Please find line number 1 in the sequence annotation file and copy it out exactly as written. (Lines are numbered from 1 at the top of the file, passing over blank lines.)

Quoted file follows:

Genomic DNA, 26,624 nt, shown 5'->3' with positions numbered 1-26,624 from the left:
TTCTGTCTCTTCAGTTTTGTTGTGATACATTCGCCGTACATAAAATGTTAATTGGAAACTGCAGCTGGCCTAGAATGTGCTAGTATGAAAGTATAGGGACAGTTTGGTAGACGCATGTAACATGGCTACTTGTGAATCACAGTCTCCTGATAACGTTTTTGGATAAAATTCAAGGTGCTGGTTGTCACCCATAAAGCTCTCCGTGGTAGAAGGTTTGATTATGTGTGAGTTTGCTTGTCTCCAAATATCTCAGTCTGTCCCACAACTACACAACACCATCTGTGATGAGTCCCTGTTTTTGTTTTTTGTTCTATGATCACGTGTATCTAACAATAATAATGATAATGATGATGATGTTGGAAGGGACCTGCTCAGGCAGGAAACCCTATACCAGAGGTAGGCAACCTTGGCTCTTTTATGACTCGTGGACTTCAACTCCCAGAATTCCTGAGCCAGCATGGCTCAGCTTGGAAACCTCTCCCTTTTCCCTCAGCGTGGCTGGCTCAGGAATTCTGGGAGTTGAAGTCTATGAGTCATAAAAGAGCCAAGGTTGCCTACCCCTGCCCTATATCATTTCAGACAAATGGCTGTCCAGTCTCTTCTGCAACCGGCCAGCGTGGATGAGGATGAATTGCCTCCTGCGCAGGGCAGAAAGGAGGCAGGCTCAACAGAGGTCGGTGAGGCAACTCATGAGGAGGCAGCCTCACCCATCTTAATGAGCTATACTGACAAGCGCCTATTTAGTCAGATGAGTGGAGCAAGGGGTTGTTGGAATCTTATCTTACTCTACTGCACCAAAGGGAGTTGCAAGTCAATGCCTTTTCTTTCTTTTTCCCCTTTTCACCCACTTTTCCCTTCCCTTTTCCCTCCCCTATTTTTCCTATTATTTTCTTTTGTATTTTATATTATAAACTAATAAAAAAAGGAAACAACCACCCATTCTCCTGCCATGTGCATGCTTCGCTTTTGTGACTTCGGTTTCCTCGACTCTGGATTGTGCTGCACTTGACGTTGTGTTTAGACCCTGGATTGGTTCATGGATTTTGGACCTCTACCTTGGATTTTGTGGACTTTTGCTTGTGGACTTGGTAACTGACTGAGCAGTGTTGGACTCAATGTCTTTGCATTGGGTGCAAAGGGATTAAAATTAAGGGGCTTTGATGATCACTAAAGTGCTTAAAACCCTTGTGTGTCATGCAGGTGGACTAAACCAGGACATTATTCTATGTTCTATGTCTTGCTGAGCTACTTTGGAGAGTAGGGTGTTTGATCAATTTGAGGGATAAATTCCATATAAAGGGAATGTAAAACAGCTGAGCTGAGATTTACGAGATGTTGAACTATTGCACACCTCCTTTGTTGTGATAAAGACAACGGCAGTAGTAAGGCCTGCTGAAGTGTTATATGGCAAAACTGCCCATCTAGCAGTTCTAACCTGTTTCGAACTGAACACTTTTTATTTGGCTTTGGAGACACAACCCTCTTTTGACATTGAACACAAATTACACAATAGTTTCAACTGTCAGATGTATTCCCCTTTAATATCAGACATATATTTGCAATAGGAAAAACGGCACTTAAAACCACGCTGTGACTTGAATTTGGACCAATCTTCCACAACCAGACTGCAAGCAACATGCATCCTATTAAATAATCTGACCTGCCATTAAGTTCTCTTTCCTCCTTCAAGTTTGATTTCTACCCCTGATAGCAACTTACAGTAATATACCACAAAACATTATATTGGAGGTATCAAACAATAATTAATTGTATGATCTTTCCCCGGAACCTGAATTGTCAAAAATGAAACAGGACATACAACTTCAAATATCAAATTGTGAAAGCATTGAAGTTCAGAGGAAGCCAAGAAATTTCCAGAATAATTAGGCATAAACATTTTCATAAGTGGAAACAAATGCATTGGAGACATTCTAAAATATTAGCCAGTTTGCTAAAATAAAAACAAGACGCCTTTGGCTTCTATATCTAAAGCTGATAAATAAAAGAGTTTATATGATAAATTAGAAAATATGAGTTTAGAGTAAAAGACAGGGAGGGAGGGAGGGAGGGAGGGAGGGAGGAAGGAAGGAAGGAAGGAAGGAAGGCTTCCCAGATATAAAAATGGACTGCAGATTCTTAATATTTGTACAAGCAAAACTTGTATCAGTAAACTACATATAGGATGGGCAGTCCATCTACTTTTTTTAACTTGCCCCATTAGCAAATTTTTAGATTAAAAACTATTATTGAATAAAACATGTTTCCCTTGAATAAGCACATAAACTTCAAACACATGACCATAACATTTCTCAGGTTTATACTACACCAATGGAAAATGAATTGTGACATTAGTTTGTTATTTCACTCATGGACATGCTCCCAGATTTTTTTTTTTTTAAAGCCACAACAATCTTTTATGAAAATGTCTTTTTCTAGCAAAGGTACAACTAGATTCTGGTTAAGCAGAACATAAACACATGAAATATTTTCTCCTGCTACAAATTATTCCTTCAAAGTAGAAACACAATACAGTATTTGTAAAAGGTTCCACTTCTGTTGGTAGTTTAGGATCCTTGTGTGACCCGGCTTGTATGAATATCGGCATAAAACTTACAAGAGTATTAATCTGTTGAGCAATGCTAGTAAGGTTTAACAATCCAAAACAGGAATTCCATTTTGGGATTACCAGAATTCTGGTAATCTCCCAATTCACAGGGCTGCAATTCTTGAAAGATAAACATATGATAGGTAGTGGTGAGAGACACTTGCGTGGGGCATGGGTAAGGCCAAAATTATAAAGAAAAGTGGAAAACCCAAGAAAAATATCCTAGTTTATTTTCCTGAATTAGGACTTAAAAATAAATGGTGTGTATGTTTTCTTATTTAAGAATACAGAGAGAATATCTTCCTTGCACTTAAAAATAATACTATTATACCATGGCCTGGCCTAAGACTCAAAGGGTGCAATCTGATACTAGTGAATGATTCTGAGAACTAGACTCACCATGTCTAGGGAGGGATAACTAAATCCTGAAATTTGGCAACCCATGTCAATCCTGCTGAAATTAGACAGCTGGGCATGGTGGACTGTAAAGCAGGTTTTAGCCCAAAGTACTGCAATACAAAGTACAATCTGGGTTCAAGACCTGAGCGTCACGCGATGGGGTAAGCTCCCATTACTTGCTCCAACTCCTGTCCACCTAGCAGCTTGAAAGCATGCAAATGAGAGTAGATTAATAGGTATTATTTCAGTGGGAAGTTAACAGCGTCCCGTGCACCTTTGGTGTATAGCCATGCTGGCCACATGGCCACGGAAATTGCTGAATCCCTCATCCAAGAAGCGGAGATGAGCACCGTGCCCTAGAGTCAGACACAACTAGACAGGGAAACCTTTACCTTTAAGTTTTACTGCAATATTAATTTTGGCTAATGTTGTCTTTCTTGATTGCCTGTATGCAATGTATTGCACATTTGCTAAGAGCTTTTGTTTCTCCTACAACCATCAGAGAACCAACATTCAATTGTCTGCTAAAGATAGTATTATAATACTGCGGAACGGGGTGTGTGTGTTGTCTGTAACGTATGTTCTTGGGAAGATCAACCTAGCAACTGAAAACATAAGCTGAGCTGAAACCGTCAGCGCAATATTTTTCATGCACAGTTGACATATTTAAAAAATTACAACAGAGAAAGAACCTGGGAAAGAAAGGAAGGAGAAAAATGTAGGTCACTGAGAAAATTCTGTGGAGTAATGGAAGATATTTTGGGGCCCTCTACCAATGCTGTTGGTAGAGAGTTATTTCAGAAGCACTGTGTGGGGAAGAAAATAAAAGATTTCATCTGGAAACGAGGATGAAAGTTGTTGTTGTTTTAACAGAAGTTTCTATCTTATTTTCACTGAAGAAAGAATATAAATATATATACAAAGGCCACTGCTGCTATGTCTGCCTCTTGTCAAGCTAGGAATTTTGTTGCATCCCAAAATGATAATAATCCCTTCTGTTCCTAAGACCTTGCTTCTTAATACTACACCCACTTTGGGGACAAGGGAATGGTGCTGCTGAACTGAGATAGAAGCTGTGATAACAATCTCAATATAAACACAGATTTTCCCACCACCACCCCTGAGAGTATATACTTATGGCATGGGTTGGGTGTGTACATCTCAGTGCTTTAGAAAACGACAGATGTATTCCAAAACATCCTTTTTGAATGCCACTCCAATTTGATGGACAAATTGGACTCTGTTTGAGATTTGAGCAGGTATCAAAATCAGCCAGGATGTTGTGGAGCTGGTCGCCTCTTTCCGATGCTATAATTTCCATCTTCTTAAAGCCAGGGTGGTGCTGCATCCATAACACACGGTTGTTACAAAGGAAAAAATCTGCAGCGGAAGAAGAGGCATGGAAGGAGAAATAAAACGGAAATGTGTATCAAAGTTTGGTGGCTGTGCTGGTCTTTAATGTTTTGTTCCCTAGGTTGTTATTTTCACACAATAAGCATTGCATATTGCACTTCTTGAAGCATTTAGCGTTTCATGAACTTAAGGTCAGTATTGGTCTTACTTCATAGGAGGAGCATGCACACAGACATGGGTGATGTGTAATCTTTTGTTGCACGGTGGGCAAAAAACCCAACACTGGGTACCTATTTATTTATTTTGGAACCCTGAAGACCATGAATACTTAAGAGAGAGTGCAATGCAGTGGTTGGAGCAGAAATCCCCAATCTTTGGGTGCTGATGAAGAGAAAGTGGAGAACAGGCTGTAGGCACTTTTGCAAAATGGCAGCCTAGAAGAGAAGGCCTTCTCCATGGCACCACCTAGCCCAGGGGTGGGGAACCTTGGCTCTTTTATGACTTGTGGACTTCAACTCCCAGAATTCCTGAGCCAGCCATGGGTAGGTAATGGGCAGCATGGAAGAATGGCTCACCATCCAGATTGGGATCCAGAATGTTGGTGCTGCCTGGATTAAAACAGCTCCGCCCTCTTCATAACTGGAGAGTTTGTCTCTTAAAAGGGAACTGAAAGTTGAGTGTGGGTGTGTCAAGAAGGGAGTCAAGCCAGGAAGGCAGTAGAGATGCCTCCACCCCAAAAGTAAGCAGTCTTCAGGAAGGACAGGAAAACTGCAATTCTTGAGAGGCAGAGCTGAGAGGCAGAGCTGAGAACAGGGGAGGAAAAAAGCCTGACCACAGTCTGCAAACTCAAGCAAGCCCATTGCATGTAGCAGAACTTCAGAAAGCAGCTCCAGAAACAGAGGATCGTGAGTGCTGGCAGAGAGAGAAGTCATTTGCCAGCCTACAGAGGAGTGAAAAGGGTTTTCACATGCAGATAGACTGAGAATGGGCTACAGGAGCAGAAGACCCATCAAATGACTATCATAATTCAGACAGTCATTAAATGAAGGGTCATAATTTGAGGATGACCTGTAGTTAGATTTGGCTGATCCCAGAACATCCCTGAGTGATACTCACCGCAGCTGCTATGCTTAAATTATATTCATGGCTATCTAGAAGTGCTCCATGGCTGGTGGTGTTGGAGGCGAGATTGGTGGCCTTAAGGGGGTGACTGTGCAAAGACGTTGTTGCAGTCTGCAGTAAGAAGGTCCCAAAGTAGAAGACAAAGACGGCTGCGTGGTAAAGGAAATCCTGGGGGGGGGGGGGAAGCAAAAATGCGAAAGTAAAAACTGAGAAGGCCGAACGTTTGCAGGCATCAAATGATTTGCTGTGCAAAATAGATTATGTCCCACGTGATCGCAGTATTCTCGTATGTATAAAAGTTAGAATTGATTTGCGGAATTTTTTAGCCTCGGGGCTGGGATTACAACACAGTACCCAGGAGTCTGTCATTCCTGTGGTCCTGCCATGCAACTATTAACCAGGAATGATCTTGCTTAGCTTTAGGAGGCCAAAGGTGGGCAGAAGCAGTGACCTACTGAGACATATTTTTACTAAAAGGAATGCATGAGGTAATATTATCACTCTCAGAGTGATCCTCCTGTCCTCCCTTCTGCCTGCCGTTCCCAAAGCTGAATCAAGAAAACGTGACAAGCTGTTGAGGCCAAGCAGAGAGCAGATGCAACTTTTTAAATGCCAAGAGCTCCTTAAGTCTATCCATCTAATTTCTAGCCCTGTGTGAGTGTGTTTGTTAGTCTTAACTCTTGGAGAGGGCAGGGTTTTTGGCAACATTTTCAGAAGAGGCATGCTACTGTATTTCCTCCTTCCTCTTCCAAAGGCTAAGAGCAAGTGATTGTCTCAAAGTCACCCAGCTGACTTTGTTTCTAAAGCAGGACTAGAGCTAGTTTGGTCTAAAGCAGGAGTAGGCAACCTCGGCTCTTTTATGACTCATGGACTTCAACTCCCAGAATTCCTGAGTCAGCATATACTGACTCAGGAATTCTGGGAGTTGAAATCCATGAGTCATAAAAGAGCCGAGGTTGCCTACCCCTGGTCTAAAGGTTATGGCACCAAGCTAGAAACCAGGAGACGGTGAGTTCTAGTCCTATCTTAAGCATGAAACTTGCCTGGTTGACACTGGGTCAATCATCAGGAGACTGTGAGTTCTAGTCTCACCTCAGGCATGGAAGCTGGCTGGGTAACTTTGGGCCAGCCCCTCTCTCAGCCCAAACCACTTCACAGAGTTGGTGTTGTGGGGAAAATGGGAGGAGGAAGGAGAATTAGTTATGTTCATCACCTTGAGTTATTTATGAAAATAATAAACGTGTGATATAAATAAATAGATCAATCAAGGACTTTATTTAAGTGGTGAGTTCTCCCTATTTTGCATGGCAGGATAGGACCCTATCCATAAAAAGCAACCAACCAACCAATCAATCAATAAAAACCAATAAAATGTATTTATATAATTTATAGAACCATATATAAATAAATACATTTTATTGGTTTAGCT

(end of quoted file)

Genomic DNA, 26,624 nt, shown 5'->3' with positions numbered 1-26,624 from the left: